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World: U.S. Considering Tougher Drunk Driving Standard

Washington, 9 September 1997 (RFE/RL) - The U.S. Congress is considering legislation setting a national standard for declaring a motorist too drunk to drive, and supporters of the proposal say the death of Britain's Princess Diana might at least serve to focus attention on the issue of drunk driving in the United States.

French authorities continue to investigate the circumstances of the August 30 accident in Paris that killed Princess Diana, her friend Emad Fayed and their driver, Henri Paul. Press reports, however, alleged that Paul was three, or even four times over the standard for intoxication when the car crashed in a tunnel.

One of the leading campaigners for stronger regulations in the U.S., a group called Mothers Against Drunk Driving (MADD), says that if any good is to emerge from Diana's death, it should be the knowledge that drunken driving is still a serious problem.

"What the public needs to realize is that while this was a horrible thing, it happens every day," says the group's public policy director Robert Shearhouse. He says drunk drivers cause a fatal traffic accident every 30 minutes in the U.S.

A nationwide campaign against drunk driving, spurred on in large part by families of people killed by drunken drivers, brought traffic fatalities caused by alcohol abuse down by 30 percent in the U.S. in the 1980s and early 1990s.

However, organizations such as MADD say the rate of decrease in traffic deaths stopped in 1995 and stayed at about the same level in 1996. U.S. Government statistics show that more than 17,000 people were killed in accidents caused by drunk drivers in both 1995 and 1996. Drunk driving accounts for about 40 percent of all traffic deaths.

MADD, and other groups, say drunk driving deaths can be prevented if police are empowered to take greater numbers of intoxicated drivers off the highways. Police would be able to do this, the safe driving groups say, if lower limits for drunk driver designations were set.

The legislation is opposed by the American Beverage Institute and other organizations that represent the interests of the alcoholic beverage industry. The Institute contends the drunk driving problem is caused in large part by a hard core of alcohol abusers who pay no attention to safe driving campaigns and who are not adequately punished by the courts.

"We ought not let a single tragedy define where we go on this issue," Jeff Becker, a spokesman for the Beer Institute told the Congressional Monitor newsletter. "It's not the limit we have to focus on but the people who continue to drive with high blood alcohol levels."

The measure used internationally to determine a driver's level of intoxication is called Blood Alcohol Concentration, or BAC. The BAC is the amount, in grams, of alcohol that is present in one liter of blood. The BAC is used to establish the legal limit for declaring a motorist too drunk to drive. Researchers say that the average person's ability to drive a car becomes impaired when the BAC reaches 0.03 percent.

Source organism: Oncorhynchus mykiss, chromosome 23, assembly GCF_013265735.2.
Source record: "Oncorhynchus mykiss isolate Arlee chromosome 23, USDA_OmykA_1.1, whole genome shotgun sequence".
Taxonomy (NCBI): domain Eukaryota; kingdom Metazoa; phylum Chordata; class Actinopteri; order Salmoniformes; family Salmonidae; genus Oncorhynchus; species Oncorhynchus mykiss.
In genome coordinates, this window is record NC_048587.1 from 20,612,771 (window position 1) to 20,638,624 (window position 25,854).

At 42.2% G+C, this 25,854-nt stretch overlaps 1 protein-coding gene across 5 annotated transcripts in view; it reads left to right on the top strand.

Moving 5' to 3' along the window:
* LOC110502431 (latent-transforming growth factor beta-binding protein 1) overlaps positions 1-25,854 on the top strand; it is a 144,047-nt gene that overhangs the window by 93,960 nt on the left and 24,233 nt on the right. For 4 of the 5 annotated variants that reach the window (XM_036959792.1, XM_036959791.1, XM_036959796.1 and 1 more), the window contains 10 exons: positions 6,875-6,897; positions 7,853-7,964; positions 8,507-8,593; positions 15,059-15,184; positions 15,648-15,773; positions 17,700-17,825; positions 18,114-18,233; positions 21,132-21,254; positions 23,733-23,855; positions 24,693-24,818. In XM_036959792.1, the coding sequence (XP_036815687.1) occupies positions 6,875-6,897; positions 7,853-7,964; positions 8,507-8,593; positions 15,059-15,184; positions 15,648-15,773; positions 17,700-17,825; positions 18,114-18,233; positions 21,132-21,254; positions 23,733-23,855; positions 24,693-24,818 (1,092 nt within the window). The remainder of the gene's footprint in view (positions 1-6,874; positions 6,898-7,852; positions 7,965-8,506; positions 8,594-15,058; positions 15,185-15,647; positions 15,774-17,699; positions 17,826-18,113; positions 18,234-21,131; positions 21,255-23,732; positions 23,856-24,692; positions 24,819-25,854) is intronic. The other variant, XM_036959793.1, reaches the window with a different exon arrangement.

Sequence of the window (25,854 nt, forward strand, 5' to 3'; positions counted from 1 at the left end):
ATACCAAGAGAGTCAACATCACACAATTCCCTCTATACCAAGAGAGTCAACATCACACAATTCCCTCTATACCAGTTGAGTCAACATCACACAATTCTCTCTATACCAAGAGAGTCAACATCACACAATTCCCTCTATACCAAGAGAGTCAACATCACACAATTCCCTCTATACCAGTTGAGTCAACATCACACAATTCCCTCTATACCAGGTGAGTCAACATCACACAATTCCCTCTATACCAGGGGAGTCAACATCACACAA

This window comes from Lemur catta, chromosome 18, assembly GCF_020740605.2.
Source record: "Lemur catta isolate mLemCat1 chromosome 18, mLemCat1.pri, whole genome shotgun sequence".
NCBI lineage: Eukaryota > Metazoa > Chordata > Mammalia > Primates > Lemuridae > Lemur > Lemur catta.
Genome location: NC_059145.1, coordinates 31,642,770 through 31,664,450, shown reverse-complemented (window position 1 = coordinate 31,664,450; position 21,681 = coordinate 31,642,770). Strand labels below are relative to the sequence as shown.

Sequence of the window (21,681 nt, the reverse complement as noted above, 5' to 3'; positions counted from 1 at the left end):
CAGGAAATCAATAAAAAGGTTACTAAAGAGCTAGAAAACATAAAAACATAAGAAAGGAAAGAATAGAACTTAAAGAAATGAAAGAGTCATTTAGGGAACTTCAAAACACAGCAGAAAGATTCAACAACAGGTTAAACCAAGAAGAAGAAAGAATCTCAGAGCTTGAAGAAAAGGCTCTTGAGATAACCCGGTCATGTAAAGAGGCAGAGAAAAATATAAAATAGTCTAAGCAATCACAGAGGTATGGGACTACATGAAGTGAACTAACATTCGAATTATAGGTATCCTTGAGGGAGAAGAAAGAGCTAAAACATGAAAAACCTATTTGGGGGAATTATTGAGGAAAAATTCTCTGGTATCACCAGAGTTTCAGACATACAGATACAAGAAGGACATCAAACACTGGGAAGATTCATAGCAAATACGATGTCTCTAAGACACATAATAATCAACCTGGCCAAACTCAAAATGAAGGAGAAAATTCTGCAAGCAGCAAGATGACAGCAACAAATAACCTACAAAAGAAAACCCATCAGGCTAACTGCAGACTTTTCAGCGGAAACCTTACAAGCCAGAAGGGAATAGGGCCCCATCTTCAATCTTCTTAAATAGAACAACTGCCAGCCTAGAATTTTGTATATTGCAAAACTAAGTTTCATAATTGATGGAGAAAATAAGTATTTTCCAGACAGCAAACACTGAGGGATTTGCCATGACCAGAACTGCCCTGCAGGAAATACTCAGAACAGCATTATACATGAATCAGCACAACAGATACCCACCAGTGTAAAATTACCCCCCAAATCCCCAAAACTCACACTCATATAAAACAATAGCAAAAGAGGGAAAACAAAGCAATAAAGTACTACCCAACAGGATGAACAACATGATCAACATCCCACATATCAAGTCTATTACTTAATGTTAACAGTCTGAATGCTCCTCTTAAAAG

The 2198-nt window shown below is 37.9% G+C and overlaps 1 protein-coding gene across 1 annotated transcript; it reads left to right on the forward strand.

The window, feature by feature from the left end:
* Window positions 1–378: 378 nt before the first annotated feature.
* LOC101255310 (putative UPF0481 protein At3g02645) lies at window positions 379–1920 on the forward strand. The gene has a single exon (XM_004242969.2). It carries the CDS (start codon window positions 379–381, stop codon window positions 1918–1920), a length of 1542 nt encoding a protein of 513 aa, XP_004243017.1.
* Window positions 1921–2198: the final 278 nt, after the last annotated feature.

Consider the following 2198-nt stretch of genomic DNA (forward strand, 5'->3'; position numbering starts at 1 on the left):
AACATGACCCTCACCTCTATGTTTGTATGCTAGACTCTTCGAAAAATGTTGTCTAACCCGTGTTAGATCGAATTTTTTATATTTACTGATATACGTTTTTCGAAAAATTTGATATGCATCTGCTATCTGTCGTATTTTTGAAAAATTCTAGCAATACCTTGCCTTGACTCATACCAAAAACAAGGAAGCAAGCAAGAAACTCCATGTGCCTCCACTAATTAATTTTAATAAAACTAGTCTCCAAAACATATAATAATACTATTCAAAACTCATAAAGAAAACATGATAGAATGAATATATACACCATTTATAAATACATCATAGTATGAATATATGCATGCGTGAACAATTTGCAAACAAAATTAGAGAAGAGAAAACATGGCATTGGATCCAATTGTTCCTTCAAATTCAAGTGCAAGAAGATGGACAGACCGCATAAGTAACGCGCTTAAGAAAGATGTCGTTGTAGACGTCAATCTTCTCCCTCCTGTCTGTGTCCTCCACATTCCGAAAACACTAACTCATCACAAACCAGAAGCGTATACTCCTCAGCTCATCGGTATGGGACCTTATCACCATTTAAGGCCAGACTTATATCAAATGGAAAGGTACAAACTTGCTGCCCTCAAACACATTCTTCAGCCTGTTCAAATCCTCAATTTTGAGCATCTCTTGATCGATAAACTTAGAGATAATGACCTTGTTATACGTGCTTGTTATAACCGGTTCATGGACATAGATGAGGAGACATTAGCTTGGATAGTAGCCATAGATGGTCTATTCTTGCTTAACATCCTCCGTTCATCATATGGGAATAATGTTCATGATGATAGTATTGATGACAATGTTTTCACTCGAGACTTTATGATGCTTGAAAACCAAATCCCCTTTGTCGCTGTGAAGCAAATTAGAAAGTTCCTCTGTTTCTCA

The degree of impairment can be accurately measured by a small device used by police around the world that is called a breathalyzer. The most accurate reading comes from a blood sample analyzed in a hospital.

The BAC limits vary from nation to nation. Poland, for example, has a standard of 0.02 percent. Britain's limit is 0.08. In France, the limit is 0.05 percent. The driver of Diana's car, according to unofficial reports, had a BAC of 0.18.

The U.S. National Highway Traffic Safety Administration says a man weighing 77 kilograms would reach a BAC of 0.08 percent if he drank in one hour four glasses of wine holding about .15 liters each. It would take three similar drinks for a woman weighing 62 kilograms to reach the same level in the same time.

In the United States, the legislatures of each of the 50 states make the traffic laws, and the BAC varies within the United States. Some 33 states have a limit of 0.10 percent. Fifteen states have set the limit at 0.08, which is the predominant limit in the industrialized world, and two U.S. states do not have set limits.

The Federal Government of the U.S. does not have the constitutional power to make local traffic laws. The government in Washington though, does have some tools at its disposal to encourage compliance by the states with national policies. One of these tools is money. The legislation now pending in Congress would withhold annual highway transportation grants from states that do not conform to the 0.08 BAC standard.

States rely on the federal highway money to maintain their interstate highways and bridges, and supporters of the legislation hope the threat of losing grants will be enough of an incentive for the state legislatures that have not adopted the 0.08 limit.

Senator Frank Lautenberg (D-New Jersey), the chief sponsor of legislation, says the lower BAC will save between 500 and 700 lives a year. Lautenberg and Senator Michael DeWine (R-Ohio) and Congresswoman Nita Lowey (D-New York), had been planning to introduce the BAC legislation long before Princess Diana was killed, but their staffs agreed that Diana's death would add a powerful image to their anti-drunk driving campaign.